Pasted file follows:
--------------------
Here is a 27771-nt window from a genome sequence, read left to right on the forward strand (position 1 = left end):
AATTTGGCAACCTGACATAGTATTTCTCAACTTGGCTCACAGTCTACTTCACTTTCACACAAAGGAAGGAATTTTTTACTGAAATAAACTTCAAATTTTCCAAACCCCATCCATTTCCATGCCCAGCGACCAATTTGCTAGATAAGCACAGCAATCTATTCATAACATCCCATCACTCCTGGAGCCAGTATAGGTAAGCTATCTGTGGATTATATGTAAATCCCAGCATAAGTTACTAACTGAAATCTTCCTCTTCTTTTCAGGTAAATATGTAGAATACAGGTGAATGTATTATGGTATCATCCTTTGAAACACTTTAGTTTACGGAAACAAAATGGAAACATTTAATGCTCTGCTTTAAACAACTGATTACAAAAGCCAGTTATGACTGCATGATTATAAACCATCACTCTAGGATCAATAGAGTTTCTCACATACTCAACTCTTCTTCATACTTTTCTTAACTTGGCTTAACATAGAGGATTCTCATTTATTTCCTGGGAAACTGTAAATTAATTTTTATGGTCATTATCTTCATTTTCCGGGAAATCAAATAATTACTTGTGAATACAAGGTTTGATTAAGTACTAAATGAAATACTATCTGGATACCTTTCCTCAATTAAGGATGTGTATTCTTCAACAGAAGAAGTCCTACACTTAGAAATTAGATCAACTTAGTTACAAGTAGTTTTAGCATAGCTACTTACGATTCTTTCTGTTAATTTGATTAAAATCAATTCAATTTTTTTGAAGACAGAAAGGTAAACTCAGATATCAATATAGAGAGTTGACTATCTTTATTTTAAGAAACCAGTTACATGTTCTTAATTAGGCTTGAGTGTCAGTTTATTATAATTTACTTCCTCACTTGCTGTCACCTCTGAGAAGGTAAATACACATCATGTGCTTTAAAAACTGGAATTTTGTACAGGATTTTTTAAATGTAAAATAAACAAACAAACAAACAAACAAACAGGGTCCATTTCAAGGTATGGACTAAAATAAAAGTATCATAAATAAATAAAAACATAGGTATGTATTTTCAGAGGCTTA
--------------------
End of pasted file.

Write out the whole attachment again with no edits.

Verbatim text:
Here is a 27771-nt window from a genome sequence, read left to right on the forward strand (position 1 = left end):
AATTTGGCAACCTGACATAGTATTTCTCAACTTGGCTCACAGTCTACTTCACTTTCACACAAAGGAAGGAATTTTTTACTGAAATAAACTTCAAATTTTCCAAACCCCATCCATTTCCATGCCCAGCGACCAATTTGCTAGATAAGCACAGCAATCTATTCATAACATCCCATCACTCCTGGAGCCAGTATAGGTAAGCTATCTGTGGATTATATGTAAATCCCAGCATAAGTTACTAACTGAAATCTTCCTCTTCTTTTCAGGTAAATATGTAGAATACAGGTGAATGTATTATGGTATCATCCTTTGAAACACTTTAGTTTACGGAAACAAAATGGAAACATTTAATGCTCTGCTTTAAACAACTGATTACAAAAGCCAGTTATGACTGCATGATTATAAACCATCACTCTAGGATCAATAGAGTTTCTCACATACTCAACTCTTCTTCATACTTTTCTTAACTTGGCTTAACATAGAGGATTCTCATTTATTTCCTGGGAAACTGTAAATTAATTTTTATGGTCATTATCTTCATTTTCCGGGAAATCAAATAATTACTTGTGAATACAAGGTTTGATTAAGTACTAAATGAAATACTATCTGGATACCTTTCCTCAATTAAGGATGTGTATTCTTCAACAGAAGAAGTCCTACACTTAGAAATTAGATCAACTTAGTTACAAGTAGTTTTAGCATAGCTACTTACGATTCTTTCTGTTAATTTGATTAAAATCAATTCAATTTTTTTGAAGACAGAAAGGTAAACTCAGATATCAATATAGAGAGTTGACTATCTTTATTTTAAGAAACCAGTTACATGTTCTTAATTAGGCTTGAGTGTCAGTTTATTATAATTTACTTCCTCACTTGCTGTCACCTCTGAGAAGGTAAATACACATCATGTGCTTTAAAAACTGGAATTTTGTACAGGATTTTTTAAATGTAAAATAAACAAACAAACAAACAAACAAACAGGGTCCATTTCAAGGTATGGACTAAAATAAAAGTATCATAAATAAATAAAAACATAGGTATGTATTTTCAGAGGCTTA